Epidemiological Approaches to Measure HIV Test Uptake Among People Who Inject Drugs and Evaluate the Response to an HIV Outbreak in Glasgow, Scotland

Author: Kirsten Trayner Andrew McAuley Norah Palmateer Alan Yeung David Goldberg Julie Craik Rebecca Metcalfe Erica Peters Daniel Carter Samantha Shepherd Rory Gunson Sharon Hutchinson Daniel

Theme: Epidemiology & Public Health Research Year: 2022

Glasgow, Scotland has experienced an outbreak of HIV among people who inject drugs (PWID) since
2015, concentrated in the city centre. Scaling-up HIV testing has been a focus of the outbreak
response. Our aim was to: 1) quantify and compare trends in HIV test uptake through a range of
approaches and 2) evaluate changes in test uptake associated with the outbreak response.
Three approaches were used to measure HIV test uptake (last 12 months) in Glasgow: (1) self-report
among PWID recruited in seven Needle Exchange Surveillance Initiative (NESI) bio-behavioural
surveys from 2008-2019 (n=6,707); and linked laboratory HIV test records for people: (2) prescribed
opioid agonist therapy (OAT) during 2010-2019 (n=13,069) and (3) who died from a drug-related
death (DRD) during 2010-2019 (n=2,368). Multi-variate logistic regression was undertaken to
examine test uptake over time.
HIV test uptake increased from the pre (2008-14) to ongoing phase (2017-19) of the outbreak across
all approaches but was found to be higher among participants surveyed in (1) NESI (27-58%) and the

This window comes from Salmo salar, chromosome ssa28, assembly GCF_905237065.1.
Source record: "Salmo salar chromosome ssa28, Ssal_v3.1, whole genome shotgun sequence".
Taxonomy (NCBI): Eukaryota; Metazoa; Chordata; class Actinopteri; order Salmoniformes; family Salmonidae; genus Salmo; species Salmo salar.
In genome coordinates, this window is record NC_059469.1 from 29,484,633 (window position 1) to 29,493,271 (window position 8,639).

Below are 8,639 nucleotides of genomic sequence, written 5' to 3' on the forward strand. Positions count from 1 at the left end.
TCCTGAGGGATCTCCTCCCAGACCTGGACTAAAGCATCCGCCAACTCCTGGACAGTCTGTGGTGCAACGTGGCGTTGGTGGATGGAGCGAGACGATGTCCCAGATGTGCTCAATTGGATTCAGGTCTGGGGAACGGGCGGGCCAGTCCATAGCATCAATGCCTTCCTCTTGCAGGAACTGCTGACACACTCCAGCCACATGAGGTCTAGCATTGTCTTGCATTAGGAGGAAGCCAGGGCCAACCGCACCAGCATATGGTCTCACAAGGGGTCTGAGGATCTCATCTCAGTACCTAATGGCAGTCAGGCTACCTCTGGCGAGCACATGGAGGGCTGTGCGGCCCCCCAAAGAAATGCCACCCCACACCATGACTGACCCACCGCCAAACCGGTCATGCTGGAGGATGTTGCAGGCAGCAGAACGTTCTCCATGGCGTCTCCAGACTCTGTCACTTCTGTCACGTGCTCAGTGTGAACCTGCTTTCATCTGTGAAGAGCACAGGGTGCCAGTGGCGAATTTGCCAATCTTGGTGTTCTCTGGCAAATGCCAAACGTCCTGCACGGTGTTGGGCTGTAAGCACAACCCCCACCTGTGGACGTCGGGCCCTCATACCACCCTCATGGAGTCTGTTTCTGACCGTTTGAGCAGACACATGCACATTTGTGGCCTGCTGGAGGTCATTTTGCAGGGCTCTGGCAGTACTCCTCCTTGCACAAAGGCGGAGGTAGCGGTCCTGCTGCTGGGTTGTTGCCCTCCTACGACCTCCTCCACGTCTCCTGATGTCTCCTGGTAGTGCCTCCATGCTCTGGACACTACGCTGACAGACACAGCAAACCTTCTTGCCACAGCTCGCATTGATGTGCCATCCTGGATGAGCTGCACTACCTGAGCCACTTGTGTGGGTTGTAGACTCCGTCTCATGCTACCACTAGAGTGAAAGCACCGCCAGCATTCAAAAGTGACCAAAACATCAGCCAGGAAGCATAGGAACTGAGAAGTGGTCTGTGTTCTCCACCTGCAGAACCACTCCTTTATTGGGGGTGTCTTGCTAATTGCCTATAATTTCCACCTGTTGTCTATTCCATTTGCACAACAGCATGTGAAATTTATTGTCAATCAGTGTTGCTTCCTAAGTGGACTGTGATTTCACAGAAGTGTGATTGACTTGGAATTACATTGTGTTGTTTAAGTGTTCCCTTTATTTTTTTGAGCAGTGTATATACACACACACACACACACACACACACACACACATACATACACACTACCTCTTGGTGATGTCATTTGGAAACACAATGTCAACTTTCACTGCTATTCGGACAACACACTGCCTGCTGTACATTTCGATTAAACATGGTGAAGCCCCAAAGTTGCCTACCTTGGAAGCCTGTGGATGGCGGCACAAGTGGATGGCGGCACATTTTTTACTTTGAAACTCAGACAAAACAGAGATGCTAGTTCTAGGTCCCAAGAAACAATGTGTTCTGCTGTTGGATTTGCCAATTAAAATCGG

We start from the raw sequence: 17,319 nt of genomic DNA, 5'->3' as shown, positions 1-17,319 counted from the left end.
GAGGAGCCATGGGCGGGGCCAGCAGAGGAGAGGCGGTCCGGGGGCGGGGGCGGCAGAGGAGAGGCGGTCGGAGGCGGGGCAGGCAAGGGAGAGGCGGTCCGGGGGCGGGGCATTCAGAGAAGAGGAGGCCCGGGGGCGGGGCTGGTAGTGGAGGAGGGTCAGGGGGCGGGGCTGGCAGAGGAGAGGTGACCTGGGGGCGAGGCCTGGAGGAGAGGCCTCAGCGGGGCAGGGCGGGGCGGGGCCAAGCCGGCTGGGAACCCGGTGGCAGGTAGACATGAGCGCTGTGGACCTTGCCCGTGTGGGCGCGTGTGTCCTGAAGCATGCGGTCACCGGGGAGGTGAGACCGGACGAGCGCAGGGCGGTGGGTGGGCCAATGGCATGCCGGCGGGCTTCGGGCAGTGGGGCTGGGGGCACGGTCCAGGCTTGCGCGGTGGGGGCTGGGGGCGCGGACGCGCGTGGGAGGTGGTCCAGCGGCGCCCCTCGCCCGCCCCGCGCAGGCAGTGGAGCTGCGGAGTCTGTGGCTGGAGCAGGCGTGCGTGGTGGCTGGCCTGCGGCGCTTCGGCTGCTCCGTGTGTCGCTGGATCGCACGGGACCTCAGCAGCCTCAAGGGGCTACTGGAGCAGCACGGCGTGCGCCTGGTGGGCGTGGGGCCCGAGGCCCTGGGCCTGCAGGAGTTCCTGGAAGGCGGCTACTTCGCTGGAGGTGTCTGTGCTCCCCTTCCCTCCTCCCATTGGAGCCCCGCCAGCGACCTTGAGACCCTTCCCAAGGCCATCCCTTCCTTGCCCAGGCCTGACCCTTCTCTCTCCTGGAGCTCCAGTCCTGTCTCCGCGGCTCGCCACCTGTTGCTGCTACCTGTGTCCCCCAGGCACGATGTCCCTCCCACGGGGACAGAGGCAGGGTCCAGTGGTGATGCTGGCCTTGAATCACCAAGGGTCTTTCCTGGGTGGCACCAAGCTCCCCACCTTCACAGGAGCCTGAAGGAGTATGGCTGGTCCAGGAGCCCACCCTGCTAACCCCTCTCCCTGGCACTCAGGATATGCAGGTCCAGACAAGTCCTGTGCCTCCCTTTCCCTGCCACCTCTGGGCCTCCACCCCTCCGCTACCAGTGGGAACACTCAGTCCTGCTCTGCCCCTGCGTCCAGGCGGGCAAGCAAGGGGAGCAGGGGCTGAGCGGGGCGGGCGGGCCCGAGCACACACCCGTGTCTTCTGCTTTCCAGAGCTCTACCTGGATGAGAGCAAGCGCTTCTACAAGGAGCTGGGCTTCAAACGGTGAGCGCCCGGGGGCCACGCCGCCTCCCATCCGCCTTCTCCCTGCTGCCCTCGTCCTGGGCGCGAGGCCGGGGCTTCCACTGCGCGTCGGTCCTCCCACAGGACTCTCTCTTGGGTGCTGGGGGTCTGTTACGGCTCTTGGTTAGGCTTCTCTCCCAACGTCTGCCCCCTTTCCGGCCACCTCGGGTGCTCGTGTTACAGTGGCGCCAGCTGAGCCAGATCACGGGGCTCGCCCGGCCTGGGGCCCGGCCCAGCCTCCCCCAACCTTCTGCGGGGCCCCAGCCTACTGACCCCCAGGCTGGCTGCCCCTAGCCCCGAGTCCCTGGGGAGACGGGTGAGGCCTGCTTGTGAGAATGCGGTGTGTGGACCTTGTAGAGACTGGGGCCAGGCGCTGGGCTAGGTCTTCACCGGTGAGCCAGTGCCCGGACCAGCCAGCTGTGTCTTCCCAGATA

(2) OAT cohort (17-54%) compared to the (3) DRD cohort (10-37%). Factors associated with test
uptake were NESI recruitment/OAT prescription/DRD ongoing outbreak relative to the pre-outbreak
phase (NESI: aOR=3.58; 95%CI 3.03-4.23; OAT cohort: aOR=6.19, 95%CI 5.80-6.61; DRD cohort:
aOR=2.79, 95%CI 1.97-3.96) and Glasgow city recruitment/residence (NESI: aOR=1.52, 95%CI 1.32-
1.74; OAT cohort: aOR=1.32, 95%CI 1.28-1.36; DRD cohort: aOR=1.67, 95%CI: 1.31 to 2.12).
Evidence from multiple sources demonstrate that HIV test uptake increased since the onset of the
outbreak reflecting efforts to scale-up testing among PWID, particularly in Glasgow city. Our findings
also highlight that additional monitoring of populations at risk of HIV – beyond those engaged in biobehavioural surveys and OAT programmes – is essential to identify gaps in testing and measure
progress on strategies to eliminate HIV as a public health concern.
Disclosure of Interest Statement:
SJ Hutchinson received Honoria from Gilead; all remaining authors have nothing to disclose.

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